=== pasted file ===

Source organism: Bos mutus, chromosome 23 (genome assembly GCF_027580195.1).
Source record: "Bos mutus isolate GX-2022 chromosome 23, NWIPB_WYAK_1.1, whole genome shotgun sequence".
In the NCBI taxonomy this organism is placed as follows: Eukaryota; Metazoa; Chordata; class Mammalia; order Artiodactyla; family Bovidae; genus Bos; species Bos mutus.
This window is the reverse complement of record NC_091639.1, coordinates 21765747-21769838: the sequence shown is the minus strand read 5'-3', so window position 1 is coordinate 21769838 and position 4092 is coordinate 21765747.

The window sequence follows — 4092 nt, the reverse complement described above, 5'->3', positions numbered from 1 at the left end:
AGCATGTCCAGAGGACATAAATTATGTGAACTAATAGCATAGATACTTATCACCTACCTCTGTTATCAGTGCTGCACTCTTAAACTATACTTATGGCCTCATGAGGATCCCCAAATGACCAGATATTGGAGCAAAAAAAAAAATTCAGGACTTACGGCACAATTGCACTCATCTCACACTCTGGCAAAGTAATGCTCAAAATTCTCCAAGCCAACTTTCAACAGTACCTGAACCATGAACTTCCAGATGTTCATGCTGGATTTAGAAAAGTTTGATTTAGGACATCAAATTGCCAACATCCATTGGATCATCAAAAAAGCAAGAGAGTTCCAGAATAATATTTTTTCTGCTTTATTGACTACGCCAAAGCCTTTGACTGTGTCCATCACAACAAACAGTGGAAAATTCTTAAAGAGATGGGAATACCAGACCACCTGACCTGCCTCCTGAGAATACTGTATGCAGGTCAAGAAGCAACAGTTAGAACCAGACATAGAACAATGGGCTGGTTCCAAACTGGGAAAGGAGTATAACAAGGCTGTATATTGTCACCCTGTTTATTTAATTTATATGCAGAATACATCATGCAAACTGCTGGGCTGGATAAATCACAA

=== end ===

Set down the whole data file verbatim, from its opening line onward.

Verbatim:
Source organism: Bos mutus, chromosome 23 (genome assembly GCF_027580195.1).
Source record: "Bos mutus isolate GX-2022 chromosome 23, NWIPB_WYAK_1.1, whole genome shotgun sequence".
In the NCBI taxonomy this organism is placed as follows: Eukaryota; Metazoa; Chordata; class Mammalia; order Artiodactyla; family Bovidae; genus Bos; species Bos mutus.
This window is the reverse complement of record NC_091639.1, coordinates 21765747-21769838: the sequence shown is the minus strand read 5'-3', so window position 1 is coordinate 21769838 and position 4092 is coordinate 21765747.

The window sequence follows — 4092 nt, the reverse complement described above, 5'->3', positions numbered from 1 at the left end:
AGCATGTCCAGAGGACATAAATTATGTGAACTAATAGCATAGATACTTATCACCTACCTCTGTTATCAGTGCTGCACTCTTAAACTATACTTATGGCCTCATGAGGATCCCCAAATGACCAGATATTGGAGCAAAAAAAAAAATTCAGGACTTACGGCACAATTGCACTCATCTCACACTCTGGCAAAGTAATGCTCAAAATTCTCCAAGCCAACTTTCAACAGTACCTGAACCATGAACTTCCAGATGTTCATGCTGGATTTAGAAAAGTTTGATTTAGGACATCAAATTGCCAACATCCATTGGATCATCAAAAAAGCAAGAGAGTTCCAGAATAATATTTTTTCTGCTTTATTGACTACGCCAAAGCCTTTGACTGTGTCCATCACAACAAACAGTGGAAAATTCTTAAAGAGATGGGAATACCAGACCACCTGACCTGCCTCCTGAGAATACTGTATGCAGGTCAAGAAGCAACAGTTAGAACCAGACATAGAACAATGGGCTGGTTCCAAACTGGGAAAGGAGTATAACAAGGCTGTATATTGTCACCCTGTTTATTTAATTTATATGCAGAATACATCATGCAAACTGCTGGGCTGGATAAATCACAA